Part 2: Queen City
Building in East Arlington
As Freedman’s Village began to decline - and especially after it was closed in 1900 - residents of the Village had to find new places to live. One such area was the nearby community known as East Arlington. Within East Arlington, two acres of land were purchased by the Mount Olive Baptist Church and this subdivision soon became known as Queen City. Located in the northern corner of East Arlington, the homes in the first wave of residency were built by African American owners.
Residents of Queen City created a close-knit community, with men usually working at the nearby brickyards (they could use the Queen City trolley stop to get to work), and women bringing in work such as sewing. Children went to school locally at the Jefferson School on Columbia Pike, and families would attend Mt. Olive or one of the other nearby churches, St. John’s Baptist or Mt. Zion. The local Odd Fellows had annual “Entertainments” at Christmas and the Fourth of July, supported community members in distress, and even made loans.
Queen City was a strong community built on proximity, hard work, social ties, and the realities of Jim Crow. The 1940 census records show 903 people living in 218 residences in the whole of East Arlington.
World War II and Eminent Domain
With the US’s entry in to World War II, the War Department needed to expand. There was no room in Washington, DC, for a building big enough to hold the department, so a new site was selected across the river in Arlington. The building, now known as the Pentagon, was on the land of the outdated Hoover Airport and the federal experimental farm, but additional space would be needed for parking and roads serving the complex. The East Arlington neighborhood - and Queen City within it - was in the way.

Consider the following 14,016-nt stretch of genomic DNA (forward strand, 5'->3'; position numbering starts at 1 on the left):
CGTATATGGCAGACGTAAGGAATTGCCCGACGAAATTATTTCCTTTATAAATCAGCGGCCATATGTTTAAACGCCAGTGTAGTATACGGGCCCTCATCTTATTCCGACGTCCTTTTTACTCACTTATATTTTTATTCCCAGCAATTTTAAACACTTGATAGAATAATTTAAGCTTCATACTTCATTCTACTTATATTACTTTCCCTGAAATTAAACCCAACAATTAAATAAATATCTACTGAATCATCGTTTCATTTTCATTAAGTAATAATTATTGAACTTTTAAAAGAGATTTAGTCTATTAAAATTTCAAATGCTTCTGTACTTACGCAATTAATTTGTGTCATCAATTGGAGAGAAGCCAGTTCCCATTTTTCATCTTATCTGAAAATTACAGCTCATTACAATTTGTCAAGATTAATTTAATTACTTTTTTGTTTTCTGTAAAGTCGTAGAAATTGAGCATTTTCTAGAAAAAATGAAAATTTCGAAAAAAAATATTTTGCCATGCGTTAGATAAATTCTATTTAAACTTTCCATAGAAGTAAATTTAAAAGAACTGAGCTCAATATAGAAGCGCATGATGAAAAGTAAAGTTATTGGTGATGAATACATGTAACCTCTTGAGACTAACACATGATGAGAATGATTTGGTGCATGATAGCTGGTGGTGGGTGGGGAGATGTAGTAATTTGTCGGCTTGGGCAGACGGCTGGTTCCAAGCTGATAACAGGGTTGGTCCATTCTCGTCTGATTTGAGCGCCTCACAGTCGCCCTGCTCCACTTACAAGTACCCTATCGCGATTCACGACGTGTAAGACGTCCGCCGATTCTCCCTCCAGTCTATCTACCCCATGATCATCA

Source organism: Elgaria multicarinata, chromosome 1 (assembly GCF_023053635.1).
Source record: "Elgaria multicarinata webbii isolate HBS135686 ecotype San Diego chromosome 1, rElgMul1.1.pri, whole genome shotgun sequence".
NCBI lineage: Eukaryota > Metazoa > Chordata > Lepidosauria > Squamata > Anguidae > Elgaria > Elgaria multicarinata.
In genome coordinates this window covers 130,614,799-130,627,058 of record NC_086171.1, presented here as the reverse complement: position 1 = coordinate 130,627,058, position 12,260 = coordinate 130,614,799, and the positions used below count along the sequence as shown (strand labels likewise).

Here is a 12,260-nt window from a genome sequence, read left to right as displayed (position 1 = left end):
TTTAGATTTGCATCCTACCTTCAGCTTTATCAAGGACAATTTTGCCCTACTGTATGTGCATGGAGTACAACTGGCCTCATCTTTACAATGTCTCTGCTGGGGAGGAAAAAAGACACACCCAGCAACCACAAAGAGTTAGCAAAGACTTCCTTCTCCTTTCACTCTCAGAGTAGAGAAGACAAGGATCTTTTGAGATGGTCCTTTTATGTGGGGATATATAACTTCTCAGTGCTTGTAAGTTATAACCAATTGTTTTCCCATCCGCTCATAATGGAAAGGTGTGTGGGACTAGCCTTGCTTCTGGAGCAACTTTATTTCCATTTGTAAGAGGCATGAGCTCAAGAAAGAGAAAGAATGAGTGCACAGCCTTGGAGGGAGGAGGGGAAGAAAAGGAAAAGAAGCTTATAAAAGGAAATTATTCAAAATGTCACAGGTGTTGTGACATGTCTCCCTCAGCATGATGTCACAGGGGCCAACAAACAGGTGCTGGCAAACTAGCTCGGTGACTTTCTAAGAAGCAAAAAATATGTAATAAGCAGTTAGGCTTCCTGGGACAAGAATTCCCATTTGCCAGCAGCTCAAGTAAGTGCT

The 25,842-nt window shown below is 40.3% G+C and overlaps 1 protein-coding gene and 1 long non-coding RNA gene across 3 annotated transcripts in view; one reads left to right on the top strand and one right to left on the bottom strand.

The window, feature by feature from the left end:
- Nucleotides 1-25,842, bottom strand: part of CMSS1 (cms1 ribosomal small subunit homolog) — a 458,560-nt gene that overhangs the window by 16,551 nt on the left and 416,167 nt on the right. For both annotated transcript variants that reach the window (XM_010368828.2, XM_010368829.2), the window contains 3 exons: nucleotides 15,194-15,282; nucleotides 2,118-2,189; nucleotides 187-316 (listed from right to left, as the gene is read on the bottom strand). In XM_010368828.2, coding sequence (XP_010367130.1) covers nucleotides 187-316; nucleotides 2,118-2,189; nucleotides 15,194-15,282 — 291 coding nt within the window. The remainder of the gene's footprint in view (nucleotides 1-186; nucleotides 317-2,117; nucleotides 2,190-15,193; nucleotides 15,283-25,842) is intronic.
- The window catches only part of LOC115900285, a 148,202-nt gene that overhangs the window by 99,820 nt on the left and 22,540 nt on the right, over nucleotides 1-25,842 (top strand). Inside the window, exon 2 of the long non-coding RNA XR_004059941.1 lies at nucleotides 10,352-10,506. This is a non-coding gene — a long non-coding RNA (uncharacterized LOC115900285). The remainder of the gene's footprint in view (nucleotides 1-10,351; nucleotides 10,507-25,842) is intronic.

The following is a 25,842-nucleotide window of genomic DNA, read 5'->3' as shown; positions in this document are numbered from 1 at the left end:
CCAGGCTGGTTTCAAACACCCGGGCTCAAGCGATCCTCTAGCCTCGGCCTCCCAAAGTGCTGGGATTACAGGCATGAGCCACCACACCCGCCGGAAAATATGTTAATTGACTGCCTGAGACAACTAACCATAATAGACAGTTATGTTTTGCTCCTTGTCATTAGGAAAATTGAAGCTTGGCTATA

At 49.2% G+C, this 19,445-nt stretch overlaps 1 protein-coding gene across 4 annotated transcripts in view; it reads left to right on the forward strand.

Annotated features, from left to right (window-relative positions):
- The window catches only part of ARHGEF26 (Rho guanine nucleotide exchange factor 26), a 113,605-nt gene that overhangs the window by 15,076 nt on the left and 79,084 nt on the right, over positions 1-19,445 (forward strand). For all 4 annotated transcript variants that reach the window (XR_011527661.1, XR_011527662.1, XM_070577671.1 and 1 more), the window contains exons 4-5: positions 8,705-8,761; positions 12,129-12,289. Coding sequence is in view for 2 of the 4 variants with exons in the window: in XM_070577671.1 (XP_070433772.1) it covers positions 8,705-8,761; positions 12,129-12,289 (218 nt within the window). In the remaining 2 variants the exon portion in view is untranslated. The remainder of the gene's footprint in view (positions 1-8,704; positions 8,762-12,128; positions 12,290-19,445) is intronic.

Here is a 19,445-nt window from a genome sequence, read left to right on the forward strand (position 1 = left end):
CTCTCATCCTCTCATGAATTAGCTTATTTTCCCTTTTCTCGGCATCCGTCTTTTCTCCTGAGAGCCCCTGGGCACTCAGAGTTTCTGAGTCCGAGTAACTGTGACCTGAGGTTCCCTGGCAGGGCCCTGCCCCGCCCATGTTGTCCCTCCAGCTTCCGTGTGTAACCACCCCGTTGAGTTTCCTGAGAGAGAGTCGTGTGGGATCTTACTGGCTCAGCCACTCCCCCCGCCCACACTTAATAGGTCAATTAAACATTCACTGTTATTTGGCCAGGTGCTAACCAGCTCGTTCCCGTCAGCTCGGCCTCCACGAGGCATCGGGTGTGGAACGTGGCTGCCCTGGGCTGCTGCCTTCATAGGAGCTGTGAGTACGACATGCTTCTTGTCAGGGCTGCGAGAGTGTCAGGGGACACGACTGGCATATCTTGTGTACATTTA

The federal government exercised eminent domain to take over the land in February of 1942. Homeowners were compensated, but unlike the nearby African-American neighborhood of Johnson’s Hill, Queen City did not have paved streets or running water, so property values were lower.
Casualty of Change
Residents were given four to six weeks to leave their homes in an already tight housing market, and African Americans had even fewer housing options than whites. With intervention from Eleanor Roosevelt and the House Military Affairs Committee, temporary trailer park housing was finally set up for residents in nearby Green Valley and Johnson’s Hill - but not before many families lost all their possessions because they had no safe place to store them.
Not all East Arlington residents moved into the trailers. Some moved away, a few had the money to build a new house in Arlington, and some lived with relatives. The biggest casualty was the community as a whole. Interviews with residents who lived through this time talk about the pain and uncertainty the entire community felt. Those strong community ties were diminished, and were mourned by residents for decades afterwards.
To learn more about Freedman's Village, Queen City, and all things Arlington, please visit the Center for Local History at the Arlington Central Library where you can browse our collection of books and articles on African American Heritage in Arlington County.
Read more articles on Arlington's history on the Center for Local History Blog.
For more information regarding the materials and collections available for research, please contact the Center for Local History at 703-228-5966.
gary K. butler says
thanks so much sharing this wonderful piece of history.is it available in book form?